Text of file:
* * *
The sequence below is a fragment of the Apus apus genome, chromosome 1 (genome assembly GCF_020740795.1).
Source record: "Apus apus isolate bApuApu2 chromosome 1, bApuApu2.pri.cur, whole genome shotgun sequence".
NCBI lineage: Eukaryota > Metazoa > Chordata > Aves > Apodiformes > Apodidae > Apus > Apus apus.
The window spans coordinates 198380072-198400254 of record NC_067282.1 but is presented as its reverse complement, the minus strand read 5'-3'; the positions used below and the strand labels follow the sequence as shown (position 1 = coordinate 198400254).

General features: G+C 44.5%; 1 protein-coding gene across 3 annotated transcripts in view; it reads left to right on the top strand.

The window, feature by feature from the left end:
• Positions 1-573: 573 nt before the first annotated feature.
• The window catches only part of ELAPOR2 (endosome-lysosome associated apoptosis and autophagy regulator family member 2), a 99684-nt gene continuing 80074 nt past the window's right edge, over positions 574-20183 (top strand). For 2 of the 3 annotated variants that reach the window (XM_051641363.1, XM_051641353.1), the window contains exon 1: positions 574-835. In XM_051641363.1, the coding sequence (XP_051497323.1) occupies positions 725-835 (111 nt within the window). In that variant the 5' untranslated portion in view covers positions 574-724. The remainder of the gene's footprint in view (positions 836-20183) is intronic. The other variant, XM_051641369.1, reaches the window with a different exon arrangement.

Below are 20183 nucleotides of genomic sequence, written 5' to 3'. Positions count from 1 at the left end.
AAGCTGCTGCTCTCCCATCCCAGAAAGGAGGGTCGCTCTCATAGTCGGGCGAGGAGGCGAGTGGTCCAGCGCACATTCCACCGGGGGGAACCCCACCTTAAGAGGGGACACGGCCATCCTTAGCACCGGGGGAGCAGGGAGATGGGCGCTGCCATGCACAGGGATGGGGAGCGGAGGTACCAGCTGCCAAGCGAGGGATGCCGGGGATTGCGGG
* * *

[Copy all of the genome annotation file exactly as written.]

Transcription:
The sequence below is a fragment of the Apus apus genome, chromosome 1 (genome assembly GCF_020740795.1).
Source record: "Apus apus isolate bApuApu2 chromosome 1, bApuApu2.pri.cur, whole genome shotgun sequence".
NCBI lineage: Eukaryota > Metazoa > Chordata > Aves > Apodiformes > Apodidae > Apus > Apus apus.
The window spans coordinates 198380072-198400254 of record NC_067282.1 but is presented as its reverse complement, the minus strand read 5'-3'; the positions used below and the strand labels follow the sequence as shown (position 1 = coordinate 198400254).

General features: G+C 44.5%; 1 protein-coding gene across 3 annotated transcripts in view; it reads left to right on the top strand.

The window, feature by feature from the left end:
• Positions 1-573: 573 nt before the first annotated feature.
• The window catches only part of ELAPOR2 (endosome-lysosome associated apoptosis and autophagy regulator family member 2), a 99684-nt gene continuing 80074 nt past the window's right edge, over positions 574-20183 (top strand). For 2 of the 3 annotated variants that reach the window (XM_051641363.1, XM_051641353.1), the window contains exon 1: positions 574-835. In XM_051641363.1, the coding sequence (XP_051497323.1) occupies positions 725-835 (111 nt within the window). In that variant the 5' untranslated portion in view covers positions 574-724. The remainder of the gene's footprint in view (positions 836-20183) is intronic. The other variant, XM_051641369.1, reaches the window with a different exon arrangement.

Below are 20183 nucleotides of genomic sequence, written 5' to 3'. Positions count from 1 at the left end.
AAGCTGCTGCTCTCCCATCCCAGAAAGGAGGGTCGCTCTCATAGTCGGGCGAGGAGGCGAGTGGTCCAGCGCACATTCCACCGGGGGGAACCCCACCTTAAGAGGGGACACGGCCATCCTTAGCACCGGGGGAGCAGGGAGATGGGCGCTGCCATGCACAGGGATGGGGAGCGGAGGTACCAGCTGCCAAGCGAGGGATGCCGGGGATTGCGGG